Review of Intra-Articular Use of Antibiotics and Antiseptic Irrigation and Their Systematic Association with Chondrolysis
Keywords:septic arthritis, joint infection, intra-articular antibiotics, chondrotoxicity
Introduction. Intra-articular antibiotics have been proposed as a treatment for septic arthritis to allow for high local concentrations without subjecting a patient to the toxicity/side effects of systemic therapy. However, there is concern for chondrotoxicity with intra-articular use of these solutions in high concentrations. The purpose of this systematic review was to evaluate the intra-articular use of antibiotics and antiseptic solutions, and to determine their association with chondrolysis following in vitro or in vivo administration.
Methods. A systematic review was conducted following PRISMA guidelines through PubMed, Clinical Key, OVID, and Google Scholar. Studies in English were included if they evaluated for chondrotoxicity following antibiotic exposure.
Results. The initial search resulted in 228 studies, with 36 meeting criteria. Overall, 7 of the 24 (29%) agents were non-chondrotoxic: minocycline, tetracycline, chloramphenicol, teicoplanin, pefloxacin, linezolid, polymyxin-bacitracin. Eight (33%) agents had inconsistent results: doxycycline, ceftriaxone, gentamicin, vancomycin, ciprofloxacin, ofloxacin, chlorhexidine, and povidone iodine. Chondrotoxicity was evident with 9 (38%) agents, all of which were also dose-dependently chondrotoxic based on reported estimated half maximal inhibitory concentrations (est.IC50): amikacin (est. IC50 = 0.31-2.74 mg/mL), neomycin (0.82), cefazolin (1.67-3.95), ceftazidime (3.16-3.59), ampicillin-sulbactam (8.64 - >25), penicillin (11.61), amoxicillin (14.01), imipenem (>25), and tobramycin (>25). Additionally, chondroprotective effects of doxycycline and minocycline were reported.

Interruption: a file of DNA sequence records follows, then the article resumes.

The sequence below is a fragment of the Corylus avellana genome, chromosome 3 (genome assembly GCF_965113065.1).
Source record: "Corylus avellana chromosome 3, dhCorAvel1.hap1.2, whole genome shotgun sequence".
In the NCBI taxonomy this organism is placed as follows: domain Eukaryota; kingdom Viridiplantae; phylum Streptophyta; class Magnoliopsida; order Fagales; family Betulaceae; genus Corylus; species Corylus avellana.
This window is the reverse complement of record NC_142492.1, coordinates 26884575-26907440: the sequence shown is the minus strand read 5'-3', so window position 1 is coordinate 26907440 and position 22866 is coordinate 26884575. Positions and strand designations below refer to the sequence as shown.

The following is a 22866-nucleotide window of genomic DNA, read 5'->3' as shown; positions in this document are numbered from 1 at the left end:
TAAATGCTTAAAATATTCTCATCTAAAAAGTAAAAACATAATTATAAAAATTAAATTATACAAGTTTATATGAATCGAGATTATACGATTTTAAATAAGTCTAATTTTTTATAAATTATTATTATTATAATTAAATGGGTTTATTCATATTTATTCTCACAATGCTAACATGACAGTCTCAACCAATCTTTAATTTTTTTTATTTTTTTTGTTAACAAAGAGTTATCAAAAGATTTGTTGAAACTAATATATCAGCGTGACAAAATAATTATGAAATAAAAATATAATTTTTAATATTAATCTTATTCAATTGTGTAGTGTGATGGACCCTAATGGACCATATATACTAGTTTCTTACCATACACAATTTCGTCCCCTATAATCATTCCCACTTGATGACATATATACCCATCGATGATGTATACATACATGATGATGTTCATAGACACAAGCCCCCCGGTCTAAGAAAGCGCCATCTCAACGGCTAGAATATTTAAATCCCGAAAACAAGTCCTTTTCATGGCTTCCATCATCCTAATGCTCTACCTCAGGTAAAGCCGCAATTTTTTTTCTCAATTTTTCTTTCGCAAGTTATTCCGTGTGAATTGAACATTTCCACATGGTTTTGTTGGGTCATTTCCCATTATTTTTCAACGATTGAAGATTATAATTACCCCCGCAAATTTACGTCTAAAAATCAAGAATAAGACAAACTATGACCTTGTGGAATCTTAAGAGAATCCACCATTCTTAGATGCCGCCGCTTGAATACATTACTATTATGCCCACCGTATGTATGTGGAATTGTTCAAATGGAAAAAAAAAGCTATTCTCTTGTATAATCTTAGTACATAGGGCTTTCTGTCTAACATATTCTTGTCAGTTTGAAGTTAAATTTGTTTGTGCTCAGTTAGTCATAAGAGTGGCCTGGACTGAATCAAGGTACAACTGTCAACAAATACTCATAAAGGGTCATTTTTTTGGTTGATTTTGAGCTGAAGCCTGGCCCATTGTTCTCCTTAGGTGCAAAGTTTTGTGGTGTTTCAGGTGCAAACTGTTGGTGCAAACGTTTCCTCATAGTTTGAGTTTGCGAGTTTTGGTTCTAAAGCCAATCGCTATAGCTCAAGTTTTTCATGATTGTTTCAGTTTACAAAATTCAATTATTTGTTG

Conclusions. This systematic review identified agents that may be used in the treatment of septic arthritis. Nine agents should be avoided due to their dose-dependent chondrotoxic effects. Further studies are needed to clarify the safety of these medications for human intra-articular use.
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Copyright (c) 2023 Hunter Post, M.S., Michael G. Blankenspoor, M.D., Victoria K. Ierulli, M.S., Tucker D. Morey, B.S., Paul Schroeppel, M.D., Mary Mulcahey, M.D., Bryan G. Vopat, M.D., Matthew L. Vopat, M.D.
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All articles in the Kansas Journal of Medicine are licensed under the terms of the Creative Commons Attribution Non-Commercial No Derivatives License (CC-BY-NC-ND 4.0).